(Screenshot courtesy Fox News)
Fox News Channel’s Chief Political Correspondent Carl Cameron (above) has been immersed in the New Hampshire Primary for decades.
Before 1996, when he joined Fox, he worked at WMUR, the ABC affiliate in Manchester. (And his family has had a home in Carroll County, NH for almost 90 years.)
So, as the Primary enters its final hours, I caught up with Cameron on the trail - he had to run straight from our conversation to an on-air update - to ask which candidates have real energy on the ground, how he sees the race going as we move south, and what he eats on the road (we went into a lot more detail on that question than I expected).
What candidates are pulling in the biggest crowds in NH? Where are crowds the thinnest?
In general, the crowds and energy in NH are substantially less than in cycles past - because Mitt Romney has been the prohibitive front runner for so long. Lots of candidates this time around - especially those less known and less well-funded - chose not to do intensive, on-the-ground work and instead did debates and cable TV interviews. Santorum did the retail stuff in Iowa, and it paid off.
But didn’t Newt Gingrich rise because of media attention, not because of on-the-ground organization?
True, but Rick Santorum’s example in Iowa will come through. I think Jon Huntsman will validate that example. Huntsman’s support in New Hampshire is largely from Independents and Democrats. The latest UNH poll shows that. Also, at some point, the Republican Party will have to decide whether it’s positive or negative to have debates so often, which overshadows campaigning in Iowa and New Hampshire. These first-in-the-nation voters are bummed out about it. They’re very earnest and interested in the campaign.
You were once the political director at WMUR in New Hampshire. How have you seen the media’s presence in the New Hampshire primary change?
The number of media has exploded. Exponential. Now, in addition to all the cameras, there are people working off iPhones and blogging. There’s very little time for anything that isn’t on the record. In 1995, Lamar Alexander walked across New Hampshire by himself in a red, flannel shirt. He sat in people’s living rooms. And almost no one noticed. Of course, he didn’t win.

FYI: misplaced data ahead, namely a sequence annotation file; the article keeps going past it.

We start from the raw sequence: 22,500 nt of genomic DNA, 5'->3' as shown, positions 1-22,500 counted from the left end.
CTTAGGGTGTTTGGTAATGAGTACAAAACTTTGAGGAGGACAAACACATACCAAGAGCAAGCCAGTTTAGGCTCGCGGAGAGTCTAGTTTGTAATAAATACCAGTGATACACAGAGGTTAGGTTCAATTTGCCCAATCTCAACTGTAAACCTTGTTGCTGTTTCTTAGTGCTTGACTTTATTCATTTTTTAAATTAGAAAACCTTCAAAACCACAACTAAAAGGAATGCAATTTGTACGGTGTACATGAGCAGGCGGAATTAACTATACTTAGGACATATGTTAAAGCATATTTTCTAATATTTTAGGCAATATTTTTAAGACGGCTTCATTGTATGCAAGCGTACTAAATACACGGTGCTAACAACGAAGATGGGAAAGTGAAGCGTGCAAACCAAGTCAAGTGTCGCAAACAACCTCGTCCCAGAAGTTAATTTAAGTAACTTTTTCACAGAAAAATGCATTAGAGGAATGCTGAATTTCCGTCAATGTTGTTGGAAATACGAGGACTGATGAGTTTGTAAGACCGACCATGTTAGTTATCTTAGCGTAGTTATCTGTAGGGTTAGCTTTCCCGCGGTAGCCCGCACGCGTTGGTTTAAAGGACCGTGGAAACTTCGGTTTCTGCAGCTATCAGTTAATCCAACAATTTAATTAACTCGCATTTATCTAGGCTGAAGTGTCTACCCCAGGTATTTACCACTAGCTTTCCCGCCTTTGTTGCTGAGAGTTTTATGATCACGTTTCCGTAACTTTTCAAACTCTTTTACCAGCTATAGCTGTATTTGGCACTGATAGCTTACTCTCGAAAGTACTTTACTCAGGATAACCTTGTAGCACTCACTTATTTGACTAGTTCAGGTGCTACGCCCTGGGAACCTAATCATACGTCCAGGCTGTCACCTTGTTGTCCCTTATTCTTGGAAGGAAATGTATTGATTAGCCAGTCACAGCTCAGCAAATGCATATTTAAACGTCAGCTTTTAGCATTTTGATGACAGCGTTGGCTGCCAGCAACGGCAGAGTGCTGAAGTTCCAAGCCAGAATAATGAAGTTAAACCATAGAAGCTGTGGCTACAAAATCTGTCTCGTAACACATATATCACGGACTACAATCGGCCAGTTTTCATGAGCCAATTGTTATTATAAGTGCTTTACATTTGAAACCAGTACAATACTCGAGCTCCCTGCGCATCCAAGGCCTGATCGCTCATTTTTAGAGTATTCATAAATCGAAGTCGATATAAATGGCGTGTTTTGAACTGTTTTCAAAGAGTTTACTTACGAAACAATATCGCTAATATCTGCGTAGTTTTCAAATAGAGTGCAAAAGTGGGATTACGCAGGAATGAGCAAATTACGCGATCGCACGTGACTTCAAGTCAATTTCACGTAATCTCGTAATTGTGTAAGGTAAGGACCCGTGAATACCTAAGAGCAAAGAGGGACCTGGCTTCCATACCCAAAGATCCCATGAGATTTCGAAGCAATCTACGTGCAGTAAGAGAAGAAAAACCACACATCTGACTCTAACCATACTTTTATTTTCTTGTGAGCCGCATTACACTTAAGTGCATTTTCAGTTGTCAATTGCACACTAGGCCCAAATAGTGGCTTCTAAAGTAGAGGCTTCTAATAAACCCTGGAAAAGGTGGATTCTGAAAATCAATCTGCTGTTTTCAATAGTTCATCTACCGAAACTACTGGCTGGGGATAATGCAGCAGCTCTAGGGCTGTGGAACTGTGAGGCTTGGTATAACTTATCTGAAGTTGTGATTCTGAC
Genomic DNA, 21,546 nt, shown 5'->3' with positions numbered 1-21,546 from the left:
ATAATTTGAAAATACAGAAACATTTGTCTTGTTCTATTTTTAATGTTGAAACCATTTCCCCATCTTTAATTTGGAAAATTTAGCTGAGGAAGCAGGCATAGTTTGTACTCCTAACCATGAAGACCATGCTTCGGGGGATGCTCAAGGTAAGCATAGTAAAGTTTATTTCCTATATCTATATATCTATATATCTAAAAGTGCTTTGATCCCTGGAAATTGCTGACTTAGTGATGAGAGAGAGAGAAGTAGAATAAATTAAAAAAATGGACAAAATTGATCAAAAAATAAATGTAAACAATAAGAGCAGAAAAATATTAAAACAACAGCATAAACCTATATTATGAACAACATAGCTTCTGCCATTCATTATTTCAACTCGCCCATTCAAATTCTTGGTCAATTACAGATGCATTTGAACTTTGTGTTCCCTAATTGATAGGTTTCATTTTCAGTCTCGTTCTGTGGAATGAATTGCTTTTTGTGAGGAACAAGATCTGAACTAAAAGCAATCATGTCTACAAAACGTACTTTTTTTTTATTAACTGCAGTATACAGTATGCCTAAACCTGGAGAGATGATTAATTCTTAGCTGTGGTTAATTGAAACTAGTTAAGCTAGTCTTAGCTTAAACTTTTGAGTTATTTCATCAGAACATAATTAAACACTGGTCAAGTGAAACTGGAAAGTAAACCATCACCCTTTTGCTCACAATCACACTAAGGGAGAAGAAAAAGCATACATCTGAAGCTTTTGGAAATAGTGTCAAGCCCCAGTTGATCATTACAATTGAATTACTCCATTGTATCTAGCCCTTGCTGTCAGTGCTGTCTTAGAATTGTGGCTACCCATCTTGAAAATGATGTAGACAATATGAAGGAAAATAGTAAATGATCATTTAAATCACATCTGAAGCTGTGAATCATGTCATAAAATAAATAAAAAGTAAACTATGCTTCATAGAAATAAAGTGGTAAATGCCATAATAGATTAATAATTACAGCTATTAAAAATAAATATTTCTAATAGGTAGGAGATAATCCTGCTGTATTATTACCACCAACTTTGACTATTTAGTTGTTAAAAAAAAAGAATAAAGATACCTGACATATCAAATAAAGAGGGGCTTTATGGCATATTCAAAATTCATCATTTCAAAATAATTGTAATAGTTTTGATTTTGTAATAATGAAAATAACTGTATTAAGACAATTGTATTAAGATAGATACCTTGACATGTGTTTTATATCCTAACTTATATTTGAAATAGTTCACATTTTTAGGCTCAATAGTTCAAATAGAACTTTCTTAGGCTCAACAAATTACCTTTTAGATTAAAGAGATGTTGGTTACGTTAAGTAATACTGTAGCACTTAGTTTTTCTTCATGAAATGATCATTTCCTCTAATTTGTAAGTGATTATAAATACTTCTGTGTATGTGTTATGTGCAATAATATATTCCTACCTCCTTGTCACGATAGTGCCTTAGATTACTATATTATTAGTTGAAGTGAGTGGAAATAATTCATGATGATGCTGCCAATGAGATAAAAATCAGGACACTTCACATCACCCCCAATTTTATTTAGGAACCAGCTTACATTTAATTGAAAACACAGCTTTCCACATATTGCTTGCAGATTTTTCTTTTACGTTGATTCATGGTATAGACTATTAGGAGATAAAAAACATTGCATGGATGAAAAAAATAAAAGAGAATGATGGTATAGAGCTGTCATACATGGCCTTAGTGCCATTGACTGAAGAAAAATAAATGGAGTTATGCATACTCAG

How big is your entourage in New Hampshire?
My intrepid and fantastic producer, Sarah Courtney. And camera and audio people who have worked with me since 1996. They’re great. They’re not my entourage. We’re a team.
What do you find yourself eating in New Hampshire? Lots of diner food, as you follow campaigns to greasy spoons?
My briefcase is filled with PowerBars. My preference is Harvest, particularly oatmeal raisin. I also carry power drinks - caffeinated and non-caffeinated - as well as Mucinex, my laptop, chargers for seven to fifteen devices, and make-up (because I’m on TV).
OK, back to politics. What do you see looking ahead to South Carolina on January 21st?
If Romney wins in New Hampshire, there’s a chance that this whole process could be over. But conventional wisdom has been turned on its head from the outset.
There’s the possibility that this will be a reflection of 2000. John McCain upset the frontrunner - George W. Bush - in New Hampshire.
Mitt Romney is going to win New Hampshire this time, but he may get beaten up in South Carolina, whether he loses or wins there. And we may find out who the conservative alternative will be. Florida could be Romney versus the conservative. Florida has a nice cross-section of the country and is a nice battlefield.
Using history as a guide, no Republican has ever won the presidency without winning South Carolina [whose primary began in 1980]. And no one has won South Carolina without winning either New Hampshire or Iowa. When Mitt Romney wins New Hampshire, he’ll block the others out - at least historically. But it’s also dangerous to use history as a guide.
What will Fox News be doing to distinguish its coverage?
I went to Dixville Notch Tuesday night. It’s fun for me because I have the home-field advantage. South Carolina’s fantastic too. It’s clear that everything that’s done here is aimed at South Carolina voters.
[On Fox tonight, Cameron will be live from a campaign, reporting on the New Hampshire results as they come in.]
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